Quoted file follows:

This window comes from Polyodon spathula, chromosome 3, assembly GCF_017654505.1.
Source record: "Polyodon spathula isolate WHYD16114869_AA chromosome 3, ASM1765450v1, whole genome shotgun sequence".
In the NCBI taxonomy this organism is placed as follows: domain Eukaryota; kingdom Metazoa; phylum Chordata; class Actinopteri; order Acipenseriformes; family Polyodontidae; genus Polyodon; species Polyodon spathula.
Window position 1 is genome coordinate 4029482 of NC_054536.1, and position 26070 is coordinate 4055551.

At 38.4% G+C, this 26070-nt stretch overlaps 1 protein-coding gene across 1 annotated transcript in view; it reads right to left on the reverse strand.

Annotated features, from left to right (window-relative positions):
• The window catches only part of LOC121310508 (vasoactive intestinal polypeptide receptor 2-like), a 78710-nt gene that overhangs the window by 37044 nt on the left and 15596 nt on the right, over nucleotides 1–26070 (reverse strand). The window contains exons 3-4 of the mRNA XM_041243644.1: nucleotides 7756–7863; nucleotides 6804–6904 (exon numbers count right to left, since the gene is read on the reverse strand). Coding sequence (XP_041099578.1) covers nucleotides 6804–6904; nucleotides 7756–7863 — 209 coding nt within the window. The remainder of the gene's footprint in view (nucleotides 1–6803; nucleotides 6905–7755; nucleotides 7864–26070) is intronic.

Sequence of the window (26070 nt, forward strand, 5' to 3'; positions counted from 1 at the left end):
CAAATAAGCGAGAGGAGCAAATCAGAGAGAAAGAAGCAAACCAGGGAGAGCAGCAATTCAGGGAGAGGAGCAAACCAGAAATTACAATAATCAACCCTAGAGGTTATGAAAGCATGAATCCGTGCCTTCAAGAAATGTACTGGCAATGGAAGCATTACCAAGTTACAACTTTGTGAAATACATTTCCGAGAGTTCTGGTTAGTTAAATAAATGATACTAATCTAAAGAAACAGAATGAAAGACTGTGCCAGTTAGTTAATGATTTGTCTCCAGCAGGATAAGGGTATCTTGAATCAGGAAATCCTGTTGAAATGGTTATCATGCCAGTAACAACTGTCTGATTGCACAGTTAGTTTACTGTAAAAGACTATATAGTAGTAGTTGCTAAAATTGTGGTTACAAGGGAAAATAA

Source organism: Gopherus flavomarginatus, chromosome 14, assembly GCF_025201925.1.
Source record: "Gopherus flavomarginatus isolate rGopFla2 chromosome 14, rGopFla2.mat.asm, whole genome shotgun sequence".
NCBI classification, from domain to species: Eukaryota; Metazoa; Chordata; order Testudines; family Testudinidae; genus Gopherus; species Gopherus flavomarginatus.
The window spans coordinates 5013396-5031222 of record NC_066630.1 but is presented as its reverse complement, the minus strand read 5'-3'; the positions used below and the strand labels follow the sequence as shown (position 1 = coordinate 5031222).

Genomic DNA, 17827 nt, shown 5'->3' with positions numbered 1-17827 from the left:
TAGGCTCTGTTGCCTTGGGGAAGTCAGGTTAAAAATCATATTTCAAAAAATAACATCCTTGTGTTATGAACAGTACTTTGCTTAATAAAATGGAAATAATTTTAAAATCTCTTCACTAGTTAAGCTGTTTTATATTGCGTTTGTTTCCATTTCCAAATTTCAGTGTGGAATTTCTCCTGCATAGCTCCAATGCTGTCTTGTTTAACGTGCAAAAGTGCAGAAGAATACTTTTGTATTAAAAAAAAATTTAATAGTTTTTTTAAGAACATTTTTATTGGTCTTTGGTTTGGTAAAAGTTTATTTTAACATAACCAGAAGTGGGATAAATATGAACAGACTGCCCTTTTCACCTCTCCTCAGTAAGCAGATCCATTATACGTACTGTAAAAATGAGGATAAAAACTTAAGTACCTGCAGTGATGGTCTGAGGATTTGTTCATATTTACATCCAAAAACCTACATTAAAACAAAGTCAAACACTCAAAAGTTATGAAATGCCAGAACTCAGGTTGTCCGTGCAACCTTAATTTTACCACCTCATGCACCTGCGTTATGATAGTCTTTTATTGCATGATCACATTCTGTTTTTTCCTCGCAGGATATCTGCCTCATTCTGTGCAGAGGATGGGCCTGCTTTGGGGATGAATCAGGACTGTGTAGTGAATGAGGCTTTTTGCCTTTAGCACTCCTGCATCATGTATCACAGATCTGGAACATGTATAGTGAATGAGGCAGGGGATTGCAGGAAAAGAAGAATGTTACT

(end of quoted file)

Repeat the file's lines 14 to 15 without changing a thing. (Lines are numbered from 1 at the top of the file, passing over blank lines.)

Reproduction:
Genomic DNA, 17827 nt, shown 5'->3' with positions numbered 1-17827 from the left:
TAGGCTCTGTTGCCTTGGGGAAGTCAGGTTAAAAATCATATTTCAAAAAATAACATCCTTGTGTTATGAACAGTACTTTGCTTAATAAAATGGAAATAATTTTAAAATCTCTTCACTAGTTAAGCTGTTTTATATTGCGTTTGTTTCCATTTCCAAATTTCAGTGTGGAATTTCTCCTGCATAGCTCCAATGCTGTCTTGTTTAACGTGCAAAAGTGCAGAAGAATACTTTTGTATTAAAAAAAAATTTAATAGTTTTTTTAAGAACATTTTTATTGGTCTTTGGTTTGGTAAAAGTTTATTTTAACATAACCAGAAGTGGGATAAATATGAACAGACTGCCCTTTTCACCTCTCCTCAGTAAGCAGATCCATTATACGTACTGTAAAAATGAGGATAAAAACTTAAGTACCTGCAGTGATGGTCTGAGGATTTGTTCATATTTACATCCAAAAACCTACATTAAAACAAAGTCAAACACTCAAAAGTTATGAAATGCCAGAACTCAGGTTGTCCGTGCAACCTTAATTTTACCACCTCATGCACCTGCGTTATGATAGTCTTTTATTGCATGATCACATTCTGTTTTTTCCTCGCAGGATATCTGCCTCATTCTGTGCAGAGGATGGGCCTGCTTTGGGGATGAATCAGGACTGTGTAGTGAATGAGGCTTTTTGCCTTTAGCACTCCTGCATCATGTATCACAGATCTGGAACATGTATAGTGAATGAGGCAGGGGATTGCAGGAAAAGAAGAATGTTACT